Tutorial :OOP: composition samples please suggest which is better and why



Question:

Please ignore language syntax, I want to discuss only OOPS here.


I will present here 2 code snippets, each of which is a sample of Composition (if I'm not wrong).

Problem Statement: I have an object which keeps the stats of an entity in the system. Let those stats be:

  1. Name
  2. LastName
  3. Salary

*these fields can be anything, I just took these for example. so please dont think in terms of what field is necessary or not. Assume all three are necessary.

I created a class which corresponds to these fields:

public class Stats{  field Name;  field LatsName;  field Salary;  }  

Now I came across a situation where i want to have information about a person across time period. Lets see at a point in the workflow system requires that it be presented with information about a person for all three stages

  1. When he was child.
  2. When he was young.
  3. when he got retired.

Point to note here is that name and lastName won't change, only salary might change. Because of this, I thought that I can perhaps create a class that can use existing object 'stats'.

I'm goin to present two solutions , Please suggest which one is better and why.

Code Sample 1

public class CompositeStats{    //Adding three more properties and hinding the one already existing.    private objStats= new Stats();    public field FirstName{      get{return objStats.Name;}      set{objStats.Name=value;}    }    public field LastName{      get{return objStats.LastName;}      set{objStats.LastName=value;}    }      public field SalaryChild{get;set;}    public field SalaryYoung{get;set;}    public field SalaryRetired{get;set;}  }  

In the above sample code, I did not expose the original field of salary but have created 3 new for each time span.

Code Sample 2

public class CompositeStats{    private objStatsChild= new Stats();    private objStatsYoung= new Stats();    private objStatsRetired= new Stats();      public field FirstName{      get{return objStatsChild.Name;}      set{objStatsChild.Name=value;}    }      public field LastName{      get{return objStatsChild.LastName;}      set{objStatsChild.LastName=value;}    }      public field SalaryChild{      get{return objStatsChild.Salary;}      set{objStatsChild.Salary=value;}    }      public field SalaryYoung{      get{return objStatsYoung.LastName;}      set{objStatsYoung.LastName=value;}    }      public field SalaryRetired{      get{return objStatsRetired.LastName;}      set{objStatsRetired.LastName=value;}    }    }  


Solution:1

I think something like this would be better all around. It allows you to create new life stages without changing your object model.

Also, if a person has not reached a stage yet, there will be no information stored for it. A property called "CurrentStage" could pick the latest stage in the list.

public class Stage{    object BeginStage;  // Probably a DateTime or similar class.    object EndStage;    // Probably a DateTime or similar class.    object Salary;  }    public class Stats{    object Name;    object LastName;    IEnumerable<Stage> Stages;  }  

You could also use this variation.

public enum Stage {    Child,    Young,    Retired,  }    public class StageSalary {    Stage Stage;    object Salary;  }    public class Stats{    object Name;    object LastName;    List<StageInfo> Stages;  }  


Solution:2

I think its obvious that first one is a better choice.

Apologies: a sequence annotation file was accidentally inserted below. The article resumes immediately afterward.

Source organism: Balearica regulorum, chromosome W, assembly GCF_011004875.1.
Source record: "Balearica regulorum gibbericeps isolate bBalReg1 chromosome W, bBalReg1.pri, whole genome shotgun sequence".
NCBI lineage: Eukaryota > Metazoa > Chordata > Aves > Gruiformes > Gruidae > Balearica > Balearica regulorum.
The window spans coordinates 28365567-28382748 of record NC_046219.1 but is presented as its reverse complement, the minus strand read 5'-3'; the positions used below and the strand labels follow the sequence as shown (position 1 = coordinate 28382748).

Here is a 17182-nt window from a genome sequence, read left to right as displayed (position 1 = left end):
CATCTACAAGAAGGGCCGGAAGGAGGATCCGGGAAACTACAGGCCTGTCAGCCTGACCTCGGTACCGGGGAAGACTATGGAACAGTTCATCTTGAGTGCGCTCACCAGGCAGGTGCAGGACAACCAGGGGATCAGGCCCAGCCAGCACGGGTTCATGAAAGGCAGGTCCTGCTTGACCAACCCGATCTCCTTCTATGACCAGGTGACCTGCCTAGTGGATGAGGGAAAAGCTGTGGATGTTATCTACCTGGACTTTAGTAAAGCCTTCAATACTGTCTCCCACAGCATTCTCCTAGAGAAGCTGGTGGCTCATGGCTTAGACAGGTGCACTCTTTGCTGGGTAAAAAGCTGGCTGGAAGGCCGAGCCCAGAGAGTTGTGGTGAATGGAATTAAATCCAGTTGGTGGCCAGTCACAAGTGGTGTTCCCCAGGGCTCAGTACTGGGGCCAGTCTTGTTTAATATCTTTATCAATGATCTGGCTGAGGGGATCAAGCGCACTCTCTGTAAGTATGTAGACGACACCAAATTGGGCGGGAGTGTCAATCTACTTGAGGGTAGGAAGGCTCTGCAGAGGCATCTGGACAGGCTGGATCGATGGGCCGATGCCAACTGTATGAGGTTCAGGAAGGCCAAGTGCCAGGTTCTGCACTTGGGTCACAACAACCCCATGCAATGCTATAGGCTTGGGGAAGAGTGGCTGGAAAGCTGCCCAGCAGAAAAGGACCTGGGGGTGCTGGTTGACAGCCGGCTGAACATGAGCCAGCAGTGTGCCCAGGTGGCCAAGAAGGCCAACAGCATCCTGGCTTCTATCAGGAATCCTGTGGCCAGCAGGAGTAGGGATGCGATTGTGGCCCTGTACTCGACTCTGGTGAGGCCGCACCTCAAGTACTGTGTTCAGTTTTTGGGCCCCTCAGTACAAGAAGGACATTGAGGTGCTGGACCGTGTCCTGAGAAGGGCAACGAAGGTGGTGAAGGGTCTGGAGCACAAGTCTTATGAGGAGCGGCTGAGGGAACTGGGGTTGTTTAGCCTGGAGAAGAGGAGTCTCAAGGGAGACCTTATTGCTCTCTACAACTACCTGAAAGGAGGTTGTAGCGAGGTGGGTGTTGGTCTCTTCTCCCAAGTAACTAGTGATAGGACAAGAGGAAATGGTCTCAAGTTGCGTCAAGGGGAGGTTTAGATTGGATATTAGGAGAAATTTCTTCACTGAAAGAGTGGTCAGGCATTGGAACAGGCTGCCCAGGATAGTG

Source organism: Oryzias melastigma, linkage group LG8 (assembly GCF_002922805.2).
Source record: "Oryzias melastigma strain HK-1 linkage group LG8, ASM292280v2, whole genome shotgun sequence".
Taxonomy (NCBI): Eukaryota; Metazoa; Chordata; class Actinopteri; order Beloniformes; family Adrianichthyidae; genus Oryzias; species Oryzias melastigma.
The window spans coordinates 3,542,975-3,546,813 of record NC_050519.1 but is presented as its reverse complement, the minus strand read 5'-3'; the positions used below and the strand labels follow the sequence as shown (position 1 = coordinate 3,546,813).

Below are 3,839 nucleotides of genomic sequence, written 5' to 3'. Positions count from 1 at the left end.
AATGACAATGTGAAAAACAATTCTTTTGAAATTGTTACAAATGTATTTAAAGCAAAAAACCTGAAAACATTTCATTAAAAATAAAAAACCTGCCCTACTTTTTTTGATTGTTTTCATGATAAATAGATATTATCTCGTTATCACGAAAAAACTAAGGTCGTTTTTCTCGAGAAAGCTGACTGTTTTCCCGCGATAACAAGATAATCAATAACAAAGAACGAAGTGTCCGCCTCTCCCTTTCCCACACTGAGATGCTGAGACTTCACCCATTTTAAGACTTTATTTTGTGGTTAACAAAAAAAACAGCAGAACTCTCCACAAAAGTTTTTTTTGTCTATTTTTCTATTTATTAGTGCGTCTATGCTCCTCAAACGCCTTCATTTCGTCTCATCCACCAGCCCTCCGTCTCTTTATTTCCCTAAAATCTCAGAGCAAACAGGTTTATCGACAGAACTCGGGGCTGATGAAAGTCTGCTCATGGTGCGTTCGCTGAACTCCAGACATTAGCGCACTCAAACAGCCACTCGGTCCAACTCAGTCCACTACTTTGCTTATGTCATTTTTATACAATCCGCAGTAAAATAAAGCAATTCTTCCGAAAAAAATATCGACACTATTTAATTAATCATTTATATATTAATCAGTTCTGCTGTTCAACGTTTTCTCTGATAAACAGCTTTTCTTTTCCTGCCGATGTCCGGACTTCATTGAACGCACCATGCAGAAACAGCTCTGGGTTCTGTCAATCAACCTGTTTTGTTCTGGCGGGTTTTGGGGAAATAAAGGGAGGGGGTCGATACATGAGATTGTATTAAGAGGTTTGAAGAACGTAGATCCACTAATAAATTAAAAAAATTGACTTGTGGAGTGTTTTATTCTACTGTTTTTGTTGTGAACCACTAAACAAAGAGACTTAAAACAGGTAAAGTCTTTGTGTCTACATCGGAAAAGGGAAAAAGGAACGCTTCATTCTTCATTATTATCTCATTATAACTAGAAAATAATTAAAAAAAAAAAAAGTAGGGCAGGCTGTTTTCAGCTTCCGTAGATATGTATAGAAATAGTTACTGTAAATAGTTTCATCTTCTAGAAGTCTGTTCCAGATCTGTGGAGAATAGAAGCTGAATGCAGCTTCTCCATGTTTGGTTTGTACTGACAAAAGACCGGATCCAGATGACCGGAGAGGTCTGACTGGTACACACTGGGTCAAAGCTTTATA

Reason: 1. Performance:

 private objStatsChild= new Stats();  private objStatsYoung= new Stats();   private objStatsRetired= new Stats();  

Why would you create three instances, when you actually need value from one of the instaces only.

  1. Bad Design. You are creating three instances of "Stats",and while returning the name you are picking one of them (at random, atleast there is not logic to select one of them).

3.If all you want to do is to hide "Salary" in stats, then it is more of a case of inheritance, with "Salary" removed from parent class.


Solution:3

Check out a design pattern called "Facade", it allows you to have a single class structure that inherits from multiple interfaces, and allowing data to only represent the structure that you categorized them as.. i.e. hide / ignore fields for "child" that are only used for "retired" etc.


Solution:4

Let us consider one more usage:

var dictStages = new Dictionary<Stage,double>();

Here, Stage is an enum: Child, Adult, Retired

In your class add the properties

CurrentStage - this will relect the latest stage from the dictStage
CurrentSalary - this will reflect the salary for CurrentStage.

Although, you might want to expose some methods that can return Salary for a particular stage.


Solution:5

I would refactor your code to something like this:

class Person {     field Name;     field LastName;  }    enum PersonAge {     Child, Young, Retired  }    class Stage {     public PersonAge Age { get; set; }     field Salary;  }    class PersonStats {     public Person Person { get; set; }     public IList<Stage> Stages { get; set; }  }  

Does it make sense?


Solution:6

The 'classic' "IsA", "HasA" thinking will always help steer you in the right direction:

A "Person" "HasA" "Collection of Data", which your information from his life stages. Today you say "three" stages but of course you would never design to such a limited view of the problem ... right?

so you have

class Person {    [vector or list or your favorite collection type] Data;    Name;    LastName;  };  

The snapshot you ask about "HasA" reference(s) to the Person, and a specifier for which piece of data you want in the snapshot:

class PersonInfoSnapshot {    [reference to] Person;    /* "reference to Person.Data" could mean anything that allows retrieval of the data that you need */    [reference to] Person.Data;  };  

Details of specific types, visibility and so forth left as an exercise.


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